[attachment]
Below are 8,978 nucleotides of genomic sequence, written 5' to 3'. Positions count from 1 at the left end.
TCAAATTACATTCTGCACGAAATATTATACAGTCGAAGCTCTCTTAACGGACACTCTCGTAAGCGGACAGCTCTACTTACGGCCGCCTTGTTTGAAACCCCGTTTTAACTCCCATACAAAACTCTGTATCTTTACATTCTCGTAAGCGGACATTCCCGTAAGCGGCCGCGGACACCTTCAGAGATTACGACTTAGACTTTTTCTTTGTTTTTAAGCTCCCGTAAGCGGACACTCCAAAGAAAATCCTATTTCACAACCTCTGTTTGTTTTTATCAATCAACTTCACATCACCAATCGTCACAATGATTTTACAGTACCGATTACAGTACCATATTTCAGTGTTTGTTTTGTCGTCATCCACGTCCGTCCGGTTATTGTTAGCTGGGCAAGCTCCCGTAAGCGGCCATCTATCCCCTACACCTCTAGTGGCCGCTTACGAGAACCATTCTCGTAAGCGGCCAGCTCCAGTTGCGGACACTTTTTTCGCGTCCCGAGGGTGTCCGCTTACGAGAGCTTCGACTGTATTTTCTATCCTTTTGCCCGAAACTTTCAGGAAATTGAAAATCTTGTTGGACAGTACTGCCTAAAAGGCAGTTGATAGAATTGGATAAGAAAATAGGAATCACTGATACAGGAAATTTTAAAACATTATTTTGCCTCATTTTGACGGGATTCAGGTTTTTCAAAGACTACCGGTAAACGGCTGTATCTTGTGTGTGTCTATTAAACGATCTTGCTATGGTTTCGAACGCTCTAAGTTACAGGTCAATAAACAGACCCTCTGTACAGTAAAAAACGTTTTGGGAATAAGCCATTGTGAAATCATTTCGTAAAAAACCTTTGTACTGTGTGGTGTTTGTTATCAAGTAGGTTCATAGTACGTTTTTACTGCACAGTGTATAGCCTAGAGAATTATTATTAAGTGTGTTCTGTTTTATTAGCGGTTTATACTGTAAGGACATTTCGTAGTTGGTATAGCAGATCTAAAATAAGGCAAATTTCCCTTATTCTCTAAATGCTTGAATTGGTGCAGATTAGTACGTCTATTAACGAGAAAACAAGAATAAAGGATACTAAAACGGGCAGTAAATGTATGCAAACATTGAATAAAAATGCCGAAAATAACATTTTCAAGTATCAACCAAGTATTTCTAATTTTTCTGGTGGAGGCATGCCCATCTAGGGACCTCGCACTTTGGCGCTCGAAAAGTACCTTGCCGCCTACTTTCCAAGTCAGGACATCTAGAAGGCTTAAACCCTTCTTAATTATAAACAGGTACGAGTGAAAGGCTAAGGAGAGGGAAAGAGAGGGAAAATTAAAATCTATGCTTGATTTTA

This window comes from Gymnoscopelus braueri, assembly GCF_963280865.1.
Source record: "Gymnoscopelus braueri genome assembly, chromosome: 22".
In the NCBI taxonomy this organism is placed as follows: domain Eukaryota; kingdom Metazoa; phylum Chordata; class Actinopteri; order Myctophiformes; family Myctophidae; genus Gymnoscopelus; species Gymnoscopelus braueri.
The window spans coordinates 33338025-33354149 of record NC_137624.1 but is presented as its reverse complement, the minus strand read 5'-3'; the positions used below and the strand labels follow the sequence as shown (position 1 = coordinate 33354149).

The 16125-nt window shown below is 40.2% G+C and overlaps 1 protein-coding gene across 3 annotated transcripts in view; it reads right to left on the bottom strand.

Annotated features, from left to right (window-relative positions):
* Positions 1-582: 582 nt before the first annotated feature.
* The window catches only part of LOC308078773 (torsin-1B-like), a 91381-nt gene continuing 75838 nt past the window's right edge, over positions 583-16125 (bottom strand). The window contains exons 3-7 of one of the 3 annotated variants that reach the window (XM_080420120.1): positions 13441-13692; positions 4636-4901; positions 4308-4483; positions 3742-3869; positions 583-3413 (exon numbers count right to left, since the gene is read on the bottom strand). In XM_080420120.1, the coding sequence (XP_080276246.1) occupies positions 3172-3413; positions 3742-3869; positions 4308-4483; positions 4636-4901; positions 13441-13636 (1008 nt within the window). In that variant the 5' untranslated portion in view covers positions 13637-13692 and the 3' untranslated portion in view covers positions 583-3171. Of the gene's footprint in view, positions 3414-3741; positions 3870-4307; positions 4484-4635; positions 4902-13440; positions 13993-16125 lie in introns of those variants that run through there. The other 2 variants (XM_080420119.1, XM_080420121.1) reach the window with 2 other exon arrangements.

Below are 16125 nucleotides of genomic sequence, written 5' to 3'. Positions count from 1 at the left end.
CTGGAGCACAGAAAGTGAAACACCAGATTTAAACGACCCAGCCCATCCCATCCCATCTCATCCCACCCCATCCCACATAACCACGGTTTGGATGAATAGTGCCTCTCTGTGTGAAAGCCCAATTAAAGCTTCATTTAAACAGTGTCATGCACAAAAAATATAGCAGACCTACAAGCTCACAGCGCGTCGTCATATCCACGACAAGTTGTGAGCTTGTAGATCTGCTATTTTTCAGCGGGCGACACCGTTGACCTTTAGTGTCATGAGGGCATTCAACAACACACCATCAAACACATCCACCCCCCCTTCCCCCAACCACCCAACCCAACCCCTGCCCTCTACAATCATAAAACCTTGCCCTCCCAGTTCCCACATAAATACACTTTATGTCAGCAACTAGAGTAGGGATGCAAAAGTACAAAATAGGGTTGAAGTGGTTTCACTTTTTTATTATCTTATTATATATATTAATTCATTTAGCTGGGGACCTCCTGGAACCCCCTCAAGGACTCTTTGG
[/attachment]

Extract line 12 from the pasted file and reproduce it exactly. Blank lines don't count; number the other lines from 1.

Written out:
CTGGAGCACAGAAAGTGAAACACCAGATTTAAACGACCCAGCCCATCCCATCCCATCTCATCCCACCCCATCCCACATAACCACGGTTTGGATGAATAGTGCCTCTCTGTGTGAAAGCCCAATTAAAGCTTCATTTAAACAGTGTCATGCACAAAAAATATAGCAGACCTACAAGCTCACAGCGCGTCGTCATATCCACGACAAGTTGTGAGCTTGTAGATCTGCTATTTTTCAGCGGGCGACACCGTTGACCTTTAGTGTCATGAGGGCATTCAACAACACACCATCAAACACATCCACCCCCCCTTCCCCCAACCACCCAACCCAACCCCTGCCCTCTACAATCATAAAACCTTGCCCTCCCAGTTCCCACATAAATACACTTTATGTCAGCAACTAGAGTAGGGATGCAAAAGTACAAAATAGGGTTGAAGTGGTTTCACTTTTTTATTATCTTATTATATATATTAATTCATTTAGCTGGGGACCTCCTGGAACCCCCTCAAGGACTCTTTGG